The Merchant of Venice Father-Daughter Relationships Essay examples

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The play ‘The Merchant of Venice’, by William Shakespeare, shows two different father-daughter relationships. The relationships are between Portia and her recently diseased father, the other involving Jessica and Shylock, a Jewish money lender. The first relationship emphasizes love, respect and trust whereas the other are obviously different. Portia’s relationship with her recently deceased father was full of respect and love, whereas Jessica didn't like her father and thought he was rude.

Portia’s father absolutely adores Portia and he wishes for the best possible husband for her. To ensure his dreams were for-filled, he devised a challenge for the men who wish to marry his daughter. He planned the challenge, making them choose out
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O my daughter! Fled with a Christian! O my Christian ducats! My ducats and my daughter!’ (II, iix, 15-17). He would ‘rather his daughter dead, and the jewels in her ear!’ (III, I, 81-82). Even though Shylock and Jessica’s relationship is filled with minor affection. Portia’s love for her father is visible and true.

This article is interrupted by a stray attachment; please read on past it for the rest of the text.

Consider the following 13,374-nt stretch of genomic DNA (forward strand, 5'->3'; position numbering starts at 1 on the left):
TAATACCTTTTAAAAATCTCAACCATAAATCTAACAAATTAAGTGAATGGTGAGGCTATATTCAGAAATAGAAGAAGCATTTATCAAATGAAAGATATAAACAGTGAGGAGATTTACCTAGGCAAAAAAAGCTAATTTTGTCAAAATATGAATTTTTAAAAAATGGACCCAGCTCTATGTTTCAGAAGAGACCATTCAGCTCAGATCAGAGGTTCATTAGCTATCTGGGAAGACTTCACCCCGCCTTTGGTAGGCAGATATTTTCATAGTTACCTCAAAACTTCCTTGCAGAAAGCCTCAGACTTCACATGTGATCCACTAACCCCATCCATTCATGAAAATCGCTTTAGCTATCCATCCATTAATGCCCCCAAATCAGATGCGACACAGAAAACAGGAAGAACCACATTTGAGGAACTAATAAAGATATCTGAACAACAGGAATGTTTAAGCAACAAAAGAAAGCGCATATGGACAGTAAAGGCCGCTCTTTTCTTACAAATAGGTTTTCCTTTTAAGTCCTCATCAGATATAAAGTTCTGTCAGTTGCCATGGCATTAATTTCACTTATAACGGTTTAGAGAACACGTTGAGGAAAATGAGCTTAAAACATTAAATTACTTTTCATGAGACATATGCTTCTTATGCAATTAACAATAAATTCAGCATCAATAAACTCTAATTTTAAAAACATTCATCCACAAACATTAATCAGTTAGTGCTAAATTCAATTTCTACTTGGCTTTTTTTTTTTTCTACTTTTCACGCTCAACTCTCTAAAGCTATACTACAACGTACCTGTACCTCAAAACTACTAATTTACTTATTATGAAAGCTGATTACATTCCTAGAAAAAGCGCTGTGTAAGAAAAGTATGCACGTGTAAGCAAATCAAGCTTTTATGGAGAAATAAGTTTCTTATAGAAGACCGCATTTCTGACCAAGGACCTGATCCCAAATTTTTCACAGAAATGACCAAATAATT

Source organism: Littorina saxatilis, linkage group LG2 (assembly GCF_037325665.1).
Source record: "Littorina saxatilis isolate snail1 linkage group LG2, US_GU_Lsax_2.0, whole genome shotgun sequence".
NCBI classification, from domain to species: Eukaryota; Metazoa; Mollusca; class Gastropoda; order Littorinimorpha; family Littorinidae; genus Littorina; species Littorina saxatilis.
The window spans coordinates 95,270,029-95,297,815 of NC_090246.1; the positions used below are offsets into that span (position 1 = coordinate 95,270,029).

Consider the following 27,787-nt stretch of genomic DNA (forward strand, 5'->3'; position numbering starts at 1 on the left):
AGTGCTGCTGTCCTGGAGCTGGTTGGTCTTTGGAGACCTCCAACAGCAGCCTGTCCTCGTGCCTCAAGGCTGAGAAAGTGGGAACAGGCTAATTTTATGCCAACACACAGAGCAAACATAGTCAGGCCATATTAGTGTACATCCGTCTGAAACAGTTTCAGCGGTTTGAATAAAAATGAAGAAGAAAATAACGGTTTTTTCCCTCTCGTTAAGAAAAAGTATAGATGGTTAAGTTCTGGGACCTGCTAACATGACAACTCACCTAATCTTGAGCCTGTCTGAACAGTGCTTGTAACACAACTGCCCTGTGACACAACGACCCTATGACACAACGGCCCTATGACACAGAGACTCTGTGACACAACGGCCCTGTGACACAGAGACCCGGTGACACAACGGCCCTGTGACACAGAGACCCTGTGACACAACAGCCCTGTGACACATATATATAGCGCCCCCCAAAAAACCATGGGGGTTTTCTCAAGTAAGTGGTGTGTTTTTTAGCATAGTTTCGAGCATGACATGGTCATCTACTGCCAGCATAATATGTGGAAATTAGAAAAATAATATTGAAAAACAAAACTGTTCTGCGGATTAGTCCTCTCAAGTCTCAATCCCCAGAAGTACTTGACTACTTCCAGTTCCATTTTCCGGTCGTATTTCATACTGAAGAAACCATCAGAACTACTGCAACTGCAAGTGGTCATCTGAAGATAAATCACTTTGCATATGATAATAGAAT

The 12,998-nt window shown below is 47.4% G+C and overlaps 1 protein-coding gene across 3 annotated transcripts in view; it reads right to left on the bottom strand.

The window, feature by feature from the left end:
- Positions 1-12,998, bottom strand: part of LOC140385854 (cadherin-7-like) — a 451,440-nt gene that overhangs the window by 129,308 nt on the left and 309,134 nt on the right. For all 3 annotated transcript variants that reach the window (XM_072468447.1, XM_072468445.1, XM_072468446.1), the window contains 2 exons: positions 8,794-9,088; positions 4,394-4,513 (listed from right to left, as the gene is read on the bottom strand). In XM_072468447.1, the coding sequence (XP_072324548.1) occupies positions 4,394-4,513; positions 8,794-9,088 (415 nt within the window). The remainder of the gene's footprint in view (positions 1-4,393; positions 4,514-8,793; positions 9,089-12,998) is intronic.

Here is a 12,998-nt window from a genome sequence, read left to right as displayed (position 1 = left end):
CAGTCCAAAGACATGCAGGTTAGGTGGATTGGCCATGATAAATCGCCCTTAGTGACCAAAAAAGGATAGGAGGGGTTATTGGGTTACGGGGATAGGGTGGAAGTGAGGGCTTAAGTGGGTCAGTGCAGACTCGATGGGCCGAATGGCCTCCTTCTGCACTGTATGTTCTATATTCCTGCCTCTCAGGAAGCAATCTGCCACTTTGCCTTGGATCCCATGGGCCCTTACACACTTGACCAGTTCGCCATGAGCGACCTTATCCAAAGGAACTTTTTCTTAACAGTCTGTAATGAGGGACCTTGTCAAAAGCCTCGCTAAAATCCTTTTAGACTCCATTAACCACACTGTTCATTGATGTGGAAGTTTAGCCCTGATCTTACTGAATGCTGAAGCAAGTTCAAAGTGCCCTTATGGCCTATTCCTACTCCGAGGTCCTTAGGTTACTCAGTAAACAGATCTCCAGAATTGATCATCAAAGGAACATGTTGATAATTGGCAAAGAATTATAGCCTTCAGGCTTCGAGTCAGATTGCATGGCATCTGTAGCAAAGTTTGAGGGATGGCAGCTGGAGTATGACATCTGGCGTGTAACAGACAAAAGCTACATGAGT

Portia is a bachelorette in Belmont, the heiress to her dead father’s fortune, which attracts men from all over the world. ‘In Belmont is a lady richly left; And she is fair, and fairer than that word...For the four winds blow in from every coast renowned suitors’ ( I, i, 161 – 169). Portia loves her recently deceased father and this is shown when she decides to carry on with the casket challenge for her suitors that her father started. The men that arrive, wanting Portia’s hand in marriage are all drunk and boisterous and she isn’t particularly attracted to them but she is obliged to, because of her father’s wishes. The way Portia acts towards her father shows how much she loved him, unlike Jessica’s attitude towards her father.

Jessica is Shylock’s only daughter. She leaves her father heart broken when she decides to run off with a Christian, Lorenzo, and steals to her father’s ducats and some family treasures. Jessica is ashamed to be Shylock's daughter and she absolutely detests living in her father’s house commenting that, ‘What heinous sin it in me to be ashamed to be my father’s child.’ (II, iv, 16-17). When Jessica gives Lancelot a letter for
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